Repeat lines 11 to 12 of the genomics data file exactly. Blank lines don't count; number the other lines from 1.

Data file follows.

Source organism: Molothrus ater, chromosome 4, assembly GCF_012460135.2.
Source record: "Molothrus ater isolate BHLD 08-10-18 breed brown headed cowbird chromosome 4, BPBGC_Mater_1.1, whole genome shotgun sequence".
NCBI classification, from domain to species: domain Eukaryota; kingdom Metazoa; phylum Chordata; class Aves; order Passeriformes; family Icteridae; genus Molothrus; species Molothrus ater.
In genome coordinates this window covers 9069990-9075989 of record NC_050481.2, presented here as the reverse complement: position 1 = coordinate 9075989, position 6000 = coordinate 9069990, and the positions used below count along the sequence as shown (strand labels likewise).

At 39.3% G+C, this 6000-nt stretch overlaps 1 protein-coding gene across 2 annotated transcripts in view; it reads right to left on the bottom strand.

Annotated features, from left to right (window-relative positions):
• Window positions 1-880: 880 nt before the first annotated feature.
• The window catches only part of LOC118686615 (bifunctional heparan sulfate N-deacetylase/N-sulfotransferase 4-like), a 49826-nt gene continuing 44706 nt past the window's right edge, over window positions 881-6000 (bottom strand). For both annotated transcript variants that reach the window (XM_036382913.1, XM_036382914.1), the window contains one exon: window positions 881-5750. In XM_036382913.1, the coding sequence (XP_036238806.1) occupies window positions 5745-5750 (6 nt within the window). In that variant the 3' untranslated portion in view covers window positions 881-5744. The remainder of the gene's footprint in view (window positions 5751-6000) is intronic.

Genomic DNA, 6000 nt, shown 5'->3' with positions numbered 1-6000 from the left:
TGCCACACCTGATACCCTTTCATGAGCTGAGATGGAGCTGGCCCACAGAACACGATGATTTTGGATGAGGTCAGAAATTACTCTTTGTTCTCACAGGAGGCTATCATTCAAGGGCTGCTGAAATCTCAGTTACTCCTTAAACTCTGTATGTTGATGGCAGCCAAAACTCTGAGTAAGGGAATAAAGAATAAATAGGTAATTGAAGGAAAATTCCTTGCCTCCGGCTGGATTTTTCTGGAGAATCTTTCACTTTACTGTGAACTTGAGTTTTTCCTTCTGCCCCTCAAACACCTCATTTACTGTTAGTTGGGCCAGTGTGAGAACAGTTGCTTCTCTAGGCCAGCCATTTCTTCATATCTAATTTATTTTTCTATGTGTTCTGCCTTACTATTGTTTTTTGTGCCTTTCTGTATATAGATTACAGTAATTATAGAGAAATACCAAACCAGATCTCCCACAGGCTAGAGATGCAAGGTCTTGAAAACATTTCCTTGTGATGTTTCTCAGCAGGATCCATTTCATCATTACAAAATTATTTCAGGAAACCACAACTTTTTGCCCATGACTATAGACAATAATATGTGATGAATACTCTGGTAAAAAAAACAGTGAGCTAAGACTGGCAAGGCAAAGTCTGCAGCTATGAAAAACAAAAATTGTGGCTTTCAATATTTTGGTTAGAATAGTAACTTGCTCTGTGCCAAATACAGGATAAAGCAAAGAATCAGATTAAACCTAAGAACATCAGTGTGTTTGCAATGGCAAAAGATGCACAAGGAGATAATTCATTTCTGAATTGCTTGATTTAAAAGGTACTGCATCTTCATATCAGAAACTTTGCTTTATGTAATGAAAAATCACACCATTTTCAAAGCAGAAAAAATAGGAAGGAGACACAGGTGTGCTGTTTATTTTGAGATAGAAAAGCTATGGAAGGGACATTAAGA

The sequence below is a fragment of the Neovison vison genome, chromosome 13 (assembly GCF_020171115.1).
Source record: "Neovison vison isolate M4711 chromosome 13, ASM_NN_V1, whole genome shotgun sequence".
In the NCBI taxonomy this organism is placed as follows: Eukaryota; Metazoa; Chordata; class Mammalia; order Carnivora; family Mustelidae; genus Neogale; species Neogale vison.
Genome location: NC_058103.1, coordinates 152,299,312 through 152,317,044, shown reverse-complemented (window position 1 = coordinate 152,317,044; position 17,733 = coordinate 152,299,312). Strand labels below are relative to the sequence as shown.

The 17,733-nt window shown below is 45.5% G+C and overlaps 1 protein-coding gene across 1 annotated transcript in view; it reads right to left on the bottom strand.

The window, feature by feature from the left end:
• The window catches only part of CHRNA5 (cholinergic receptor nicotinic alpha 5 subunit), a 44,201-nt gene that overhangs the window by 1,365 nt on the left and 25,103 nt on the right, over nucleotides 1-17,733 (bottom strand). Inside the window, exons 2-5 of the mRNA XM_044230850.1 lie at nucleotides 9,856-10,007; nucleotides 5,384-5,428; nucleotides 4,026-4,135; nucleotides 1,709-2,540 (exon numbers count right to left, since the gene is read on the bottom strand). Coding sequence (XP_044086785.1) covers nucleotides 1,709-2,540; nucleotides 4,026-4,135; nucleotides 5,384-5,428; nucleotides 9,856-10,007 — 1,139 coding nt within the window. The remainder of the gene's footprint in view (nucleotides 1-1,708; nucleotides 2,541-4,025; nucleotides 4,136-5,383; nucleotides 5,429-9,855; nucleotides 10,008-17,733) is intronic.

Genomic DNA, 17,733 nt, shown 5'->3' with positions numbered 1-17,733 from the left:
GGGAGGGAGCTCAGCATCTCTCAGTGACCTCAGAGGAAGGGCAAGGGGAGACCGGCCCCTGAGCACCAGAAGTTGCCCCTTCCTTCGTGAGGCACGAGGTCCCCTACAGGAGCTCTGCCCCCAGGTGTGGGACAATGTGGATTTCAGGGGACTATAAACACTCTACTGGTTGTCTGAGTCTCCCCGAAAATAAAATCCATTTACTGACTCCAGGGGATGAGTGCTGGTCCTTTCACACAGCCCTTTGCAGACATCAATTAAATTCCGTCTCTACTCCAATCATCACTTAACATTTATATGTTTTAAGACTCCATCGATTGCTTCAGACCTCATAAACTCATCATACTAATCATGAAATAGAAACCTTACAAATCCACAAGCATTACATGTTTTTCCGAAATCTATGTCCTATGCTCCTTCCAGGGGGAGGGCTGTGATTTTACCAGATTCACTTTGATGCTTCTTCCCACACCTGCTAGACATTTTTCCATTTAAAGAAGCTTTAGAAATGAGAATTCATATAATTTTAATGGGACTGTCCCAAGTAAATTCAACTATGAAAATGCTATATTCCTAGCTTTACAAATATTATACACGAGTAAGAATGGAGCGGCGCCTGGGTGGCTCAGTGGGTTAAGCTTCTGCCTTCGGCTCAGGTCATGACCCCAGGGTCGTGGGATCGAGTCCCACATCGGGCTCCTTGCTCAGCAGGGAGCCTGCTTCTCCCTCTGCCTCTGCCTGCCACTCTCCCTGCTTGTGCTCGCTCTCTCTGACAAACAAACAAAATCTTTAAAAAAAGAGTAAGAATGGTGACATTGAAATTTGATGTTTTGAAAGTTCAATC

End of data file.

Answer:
The sequence below is a fragment of the Neovison vison genome, chromosome 13 (assembly GCF_020171115.1).
Source record: "Neovison vison isolate M4711 chromosome 13, ASM_NN_V1, whole genome shotgun sequence".